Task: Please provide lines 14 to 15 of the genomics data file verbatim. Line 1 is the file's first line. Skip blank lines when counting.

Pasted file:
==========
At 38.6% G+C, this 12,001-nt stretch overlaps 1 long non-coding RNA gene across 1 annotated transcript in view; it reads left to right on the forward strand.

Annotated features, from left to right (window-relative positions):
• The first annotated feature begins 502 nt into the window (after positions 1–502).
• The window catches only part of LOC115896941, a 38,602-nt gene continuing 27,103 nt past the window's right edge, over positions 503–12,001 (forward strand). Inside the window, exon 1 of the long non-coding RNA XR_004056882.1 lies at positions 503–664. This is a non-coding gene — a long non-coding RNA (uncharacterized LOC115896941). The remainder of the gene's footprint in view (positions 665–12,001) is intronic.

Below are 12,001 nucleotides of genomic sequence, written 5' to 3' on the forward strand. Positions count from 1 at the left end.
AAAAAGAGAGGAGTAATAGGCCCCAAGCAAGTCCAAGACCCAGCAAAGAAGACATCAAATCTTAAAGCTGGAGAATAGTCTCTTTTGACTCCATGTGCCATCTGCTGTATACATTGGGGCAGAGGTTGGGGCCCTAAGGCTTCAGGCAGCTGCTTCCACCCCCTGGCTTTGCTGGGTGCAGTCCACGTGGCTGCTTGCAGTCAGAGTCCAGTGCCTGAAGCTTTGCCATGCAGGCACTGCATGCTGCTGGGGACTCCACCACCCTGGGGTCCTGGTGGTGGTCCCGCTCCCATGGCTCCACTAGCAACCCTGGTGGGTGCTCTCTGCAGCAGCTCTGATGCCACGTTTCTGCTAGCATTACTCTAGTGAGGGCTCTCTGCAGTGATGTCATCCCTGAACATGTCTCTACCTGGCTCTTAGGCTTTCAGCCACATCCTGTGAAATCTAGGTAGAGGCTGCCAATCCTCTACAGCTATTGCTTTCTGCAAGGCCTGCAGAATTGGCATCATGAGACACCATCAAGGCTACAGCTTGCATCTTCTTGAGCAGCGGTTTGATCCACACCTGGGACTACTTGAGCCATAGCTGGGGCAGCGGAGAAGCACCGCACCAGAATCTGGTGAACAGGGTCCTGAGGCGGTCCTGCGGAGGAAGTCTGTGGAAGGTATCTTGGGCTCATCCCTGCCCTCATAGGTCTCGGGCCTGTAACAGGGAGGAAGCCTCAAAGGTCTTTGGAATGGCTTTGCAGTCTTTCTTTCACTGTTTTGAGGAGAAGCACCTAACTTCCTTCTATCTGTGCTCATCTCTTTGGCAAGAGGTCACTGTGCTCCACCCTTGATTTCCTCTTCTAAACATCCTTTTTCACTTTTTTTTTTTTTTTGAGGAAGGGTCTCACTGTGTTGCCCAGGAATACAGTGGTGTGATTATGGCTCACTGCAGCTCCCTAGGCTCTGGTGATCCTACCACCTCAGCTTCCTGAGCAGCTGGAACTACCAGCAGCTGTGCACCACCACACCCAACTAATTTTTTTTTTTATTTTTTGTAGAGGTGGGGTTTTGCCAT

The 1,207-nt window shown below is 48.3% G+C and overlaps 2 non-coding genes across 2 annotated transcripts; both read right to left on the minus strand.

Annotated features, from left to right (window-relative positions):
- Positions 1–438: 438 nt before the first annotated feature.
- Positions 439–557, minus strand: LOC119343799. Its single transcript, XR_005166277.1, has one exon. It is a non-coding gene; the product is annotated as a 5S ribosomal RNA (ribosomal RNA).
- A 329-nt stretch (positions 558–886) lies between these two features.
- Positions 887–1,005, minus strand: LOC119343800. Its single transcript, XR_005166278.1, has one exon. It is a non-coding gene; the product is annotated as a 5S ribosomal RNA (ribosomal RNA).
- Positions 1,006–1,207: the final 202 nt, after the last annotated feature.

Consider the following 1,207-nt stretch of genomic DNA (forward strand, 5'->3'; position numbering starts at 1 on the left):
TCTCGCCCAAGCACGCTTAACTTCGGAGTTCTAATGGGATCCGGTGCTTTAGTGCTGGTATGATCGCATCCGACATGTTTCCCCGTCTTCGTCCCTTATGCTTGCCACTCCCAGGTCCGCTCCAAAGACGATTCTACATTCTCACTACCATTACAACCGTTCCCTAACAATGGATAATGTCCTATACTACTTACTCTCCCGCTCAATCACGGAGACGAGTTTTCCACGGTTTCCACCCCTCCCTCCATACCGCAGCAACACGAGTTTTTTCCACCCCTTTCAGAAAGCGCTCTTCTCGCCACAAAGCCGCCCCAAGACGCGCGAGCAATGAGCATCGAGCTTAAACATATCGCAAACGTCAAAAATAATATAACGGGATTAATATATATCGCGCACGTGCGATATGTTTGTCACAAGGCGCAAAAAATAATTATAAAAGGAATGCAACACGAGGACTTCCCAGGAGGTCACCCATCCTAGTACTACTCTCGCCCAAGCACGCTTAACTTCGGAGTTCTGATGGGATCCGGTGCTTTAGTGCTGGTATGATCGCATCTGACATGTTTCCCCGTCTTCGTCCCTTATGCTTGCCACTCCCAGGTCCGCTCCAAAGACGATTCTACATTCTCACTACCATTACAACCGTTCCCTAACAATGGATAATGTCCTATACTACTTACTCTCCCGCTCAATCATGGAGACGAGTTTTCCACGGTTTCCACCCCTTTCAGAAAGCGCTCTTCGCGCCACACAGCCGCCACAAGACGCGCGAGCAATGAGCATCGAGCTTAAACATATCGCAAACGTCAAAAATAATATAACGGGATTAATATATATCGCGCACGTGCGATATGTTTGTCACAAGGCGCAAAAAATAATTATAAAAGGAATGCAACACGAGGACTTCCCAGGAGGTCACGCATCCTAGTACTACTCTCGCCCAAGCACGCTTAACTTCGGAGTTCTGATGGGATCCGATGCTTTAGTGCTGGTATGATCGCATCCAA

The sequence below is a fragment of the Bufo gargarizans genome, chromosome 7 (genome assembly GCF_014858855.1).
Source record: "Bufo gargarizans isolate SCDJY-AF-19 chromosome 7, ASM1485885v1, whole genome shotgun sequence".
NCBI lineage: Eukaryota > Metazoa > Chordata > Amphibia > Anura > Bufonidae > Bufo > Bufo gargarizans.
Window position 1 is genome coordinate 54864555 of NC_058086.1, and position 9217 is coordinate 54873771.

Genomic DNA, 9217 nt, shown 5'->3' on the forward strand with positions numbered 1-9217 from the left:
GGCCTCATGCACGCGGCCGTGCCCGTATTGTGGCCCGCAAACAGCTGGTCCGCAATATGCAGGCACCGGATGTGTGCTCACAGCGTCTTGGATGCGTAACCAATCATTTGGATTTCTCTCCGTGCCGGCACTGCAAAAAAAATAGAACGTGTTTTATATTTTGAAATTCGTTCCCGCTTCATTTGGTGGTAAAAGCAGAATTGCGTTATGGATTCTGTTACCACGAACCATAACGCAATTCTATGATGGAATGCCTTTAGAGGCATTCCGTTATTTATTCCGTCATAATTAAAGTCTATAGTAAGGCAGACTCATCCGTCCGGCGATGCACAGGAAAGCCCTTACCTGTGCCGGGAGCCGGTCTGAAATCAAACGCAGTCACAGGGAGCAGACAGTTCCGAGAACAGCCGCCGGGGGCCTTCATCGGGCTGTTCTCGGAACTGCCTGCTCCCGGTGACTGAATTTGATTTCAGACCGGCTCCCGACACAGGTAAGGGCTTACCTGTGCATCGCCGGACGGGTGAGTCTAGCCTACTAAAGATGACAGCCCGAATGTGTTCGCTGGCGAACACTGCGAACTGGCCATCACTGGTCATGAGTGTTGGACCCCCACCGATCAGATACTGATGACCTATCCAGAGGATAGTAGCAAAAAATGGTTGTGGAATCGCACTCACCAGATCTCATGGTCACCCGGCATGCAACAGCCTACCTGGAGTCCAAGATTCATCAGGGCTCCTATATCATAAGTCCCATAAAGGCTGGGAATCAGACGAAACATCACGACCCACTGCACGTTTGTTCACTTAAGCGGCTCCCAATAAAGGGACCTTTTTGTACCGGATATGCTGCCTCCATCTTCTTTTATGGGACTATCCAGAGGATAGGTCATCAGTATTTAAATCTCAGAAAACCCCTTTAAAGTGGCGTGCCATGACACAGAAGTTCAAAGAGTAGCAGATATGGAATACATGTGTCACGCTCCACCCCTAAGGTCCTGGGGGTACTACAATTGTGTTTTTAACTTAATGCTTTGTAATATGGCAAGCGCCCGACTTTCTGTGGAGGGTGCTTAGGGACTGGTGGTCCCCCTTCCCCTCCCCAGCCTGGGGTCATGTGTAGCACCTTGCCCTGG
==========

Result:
Consider the following 1,207-nt stretch of genomic DNA (forward strand, 5'->3'; position numbering starts at 1 on the left):
TCTCGCCCAAGCACGCTTAACTTCGGAGTTCTAATGGGATCCGGTGCTTTAGTGCTGGTATGATCGCATCCGACATGTTTCCCCGTCTTCGTCCCTTATGCTTGCCACTCCCAGGTCCGCTCCAAAGACGATTCTACATTCTCACTACCATTACAACCGTTCCCTAACAATGGATAATGTCCTATACTACTTACTCTCCCGCTCAATCACGGAGACGAGTTTTCCACGGTTTCCACCCCTCCCTCCATACCGCAGCAACACGAGTTTTTTCCACCCCTTTCAGAAAGCGCTCTTCTCGCCACAAAGCCGCCCCAAGACGCGCGAGCAATGAGCATCGAGCTTAAACATATCGCAAACGTCAAAAATAATATAACGGGATTAATATATATCGCGCACGTGCGATATGTTTGTCACAAGGCGCAAAAAATAATTATAAAAGGAATGCAACACGAGGACTTCCCAGGAGGTCACCCATCCTAGTACTACTCTCGCCCAAGCACGCTTAACTTCGGAGTTCTGATGGGATCCGGTGCTTTAGTGCTGGTATGATCGCATCTGACATGTTTCCCCGTCTTCGTCCCTTATGCTTGCCACTCCCAGGTCCGCTCCAAAGACGATTCTACATTCTCACTACCATTACAACCGTTCCCTAACAATGGATAATGTCCTATACTACTTACTCTCCCGCTCAATCATGGAGACGAGTTTTCCACGGTTTCCACCCCTTTCAGAAAGCGCTCTTCGCGCCACACAGCCGCCACAAGACGCGCGAGCAATGAGCATCGAGCTTAAACATATCGCAAACGTCAAAAATAATATAACGGGATTAATATATATCGCGCACGTGCGATATGTTTGTCACAAGGCGCAAAAAATAATTATAAAAGGAATGCAACACGAGGACTTCCCAGGAGGTCACGCATCCTAGTACTACTCTCGCCCAAGCACGCTTAACTTCGGAGTTCTGATGGGATCCGATGCTTTAGTGCTGGTATGATCGCATCCAA